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A distraught father has described his constant anguish ever since his eldest daughter went missing two weeks ago during a murderous rampage by Boko Haram militants.
"I am very worried about her," the dad in his 50s who asked to be identified as a civil servant told NBC News by telephone. "Every day I think about her, I have not even slept. I pray to God that she is still alive."
After attacking a military base near the town of Baga on January 3, the brutal Islamist sect turned its attention to the civilian population in and around the Nigerian fishing town. It torched thousands of buildings, kidnapped women and children, and killed townsfolk indiscriminately.
The father told NBC News that he only had enough time to bundle his wife and most of his children into a car, and head for the relatively safe haven of Maiduguri 100 miles to the south.
But with the area under attack and the safety of his family to consider, he said it was simply not an option to travel across town to the home of his 23-year-old daughter and her husband.
Baga and a number of surrounding communities were devastated during the week-long assault by Boko Haram, the militant sect that wants to establish a hard-line Islamic state in Nigeria.
The group gained worldwide infamy in April when it kidnapped 276 school girls from the town of Chibok, sparking the #BringBackOurGirls campaign. The raid on Baga is believed to be the group’s deadliest ever act. As many as 2,000 people are still missing.
"When Boko Haram arrived they were shooting everywhere," the father said of his escape. The Nigerian military — plagued by allegations of human rights abuses and corruption — has been criticized for its response to the insurgency. "Some soldiers stayed to fight but many of them ran away," he added.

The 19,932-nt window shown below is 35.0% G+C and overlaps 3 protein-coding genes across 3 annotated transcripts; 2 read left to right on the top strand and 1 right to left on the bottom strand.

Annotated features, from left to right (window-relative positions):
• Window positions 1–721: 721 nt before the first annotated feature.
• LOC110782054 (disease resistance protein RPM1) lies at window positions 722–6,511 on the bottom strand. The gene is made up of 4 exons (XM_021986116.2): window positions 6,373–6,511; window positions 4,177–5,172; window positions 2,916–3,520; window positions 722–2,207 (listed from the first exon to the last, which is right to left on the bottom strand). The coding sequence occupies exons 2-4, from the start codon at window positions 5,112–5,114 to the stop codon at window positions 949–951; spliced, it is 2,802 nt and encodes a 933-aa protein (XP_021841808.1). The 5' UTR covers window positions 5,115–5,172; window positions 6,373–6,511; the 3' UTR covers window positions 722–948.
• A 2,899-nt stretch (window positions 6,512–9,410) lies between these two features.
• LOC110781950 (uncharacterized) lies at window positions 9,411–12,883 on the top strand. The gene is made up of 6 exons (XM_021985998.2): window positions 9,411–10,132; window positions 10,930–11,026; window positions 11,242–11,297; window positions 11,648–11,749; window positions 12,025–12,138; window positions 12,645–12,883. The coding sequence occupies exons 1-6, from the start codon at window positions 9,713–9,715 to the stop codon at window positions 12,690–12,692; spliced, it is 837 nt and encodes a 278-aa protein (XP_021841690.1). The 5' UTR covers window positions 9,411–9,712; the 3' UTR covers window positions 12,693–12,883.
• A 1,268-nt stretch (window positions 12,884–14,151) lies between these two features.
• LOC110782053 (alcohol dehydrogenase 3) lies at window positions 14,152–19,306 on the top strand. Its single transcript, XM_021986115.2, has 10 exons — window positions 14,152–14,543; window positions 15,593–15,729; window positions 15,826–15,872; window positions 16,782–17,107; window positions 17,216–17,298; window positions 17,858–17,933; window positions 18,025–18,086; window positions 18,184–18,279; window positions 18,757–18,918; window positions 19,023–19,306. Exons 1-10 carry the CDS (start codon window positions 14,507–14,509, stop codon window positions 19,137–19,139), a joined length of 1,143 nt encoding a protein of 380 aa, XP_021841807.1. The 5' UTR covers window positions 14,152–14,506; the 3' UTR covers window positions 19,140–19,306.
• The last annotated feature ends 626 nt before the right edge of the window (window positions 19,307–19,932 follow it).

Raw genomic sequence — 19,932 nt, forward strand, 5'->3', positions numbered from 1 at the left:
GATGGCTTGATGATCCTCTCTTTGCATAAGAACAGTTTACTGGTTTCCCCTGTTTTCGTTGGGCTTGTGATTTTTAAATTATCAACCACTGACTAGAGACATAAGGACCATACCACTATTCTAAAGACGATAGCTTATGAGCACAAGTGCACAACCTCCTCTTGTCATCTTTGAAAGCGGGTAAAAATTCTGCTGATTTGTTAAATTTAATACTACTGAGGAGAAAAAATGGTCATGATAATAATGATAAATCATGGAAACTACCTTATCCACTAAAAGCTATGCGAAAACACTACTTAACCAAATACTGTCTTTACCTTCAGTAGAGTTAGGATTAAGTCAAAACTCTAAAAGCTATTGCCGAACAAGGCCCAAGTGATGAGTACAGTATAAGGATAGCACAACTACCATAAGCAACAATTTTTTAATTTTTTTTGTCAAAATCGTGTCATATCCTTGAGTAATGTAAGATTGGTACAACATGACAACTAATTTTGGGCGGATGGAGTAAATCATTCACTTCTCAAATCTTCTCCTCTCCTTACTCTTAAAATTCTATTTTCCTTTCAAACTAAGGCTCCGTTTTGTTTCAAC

Other witnesses who fled the massacre described the fighters killing women and children in the streets. One told the human rights group Amnesty International that the insurgents shot dead a woman while she was giving birth. "Half of the baby boy is out and she died like this," the witness told Amnesty.
After arriving in Maiduguri, the father was told by other survivors that his daughter fled the violence and into the bush. Fighters chased down and captured many of those who tried to escape and detained hundreds of women and children at a local school, according to witnesses.
Although Boko Haram does not have the same level of administrative control enjoyed by ISIS in Iraq and Syria, its insurgency has rendered some 20 towns in the northeast no-go areas for most civilians. With Baga now on that list of uninhabitable areas it is unclear when the father will be able to return home — let alone begin the search for his daughter.
"I left everything behind," he said. "All of my possessions were in that house. But none of that matters when I think of my daughter."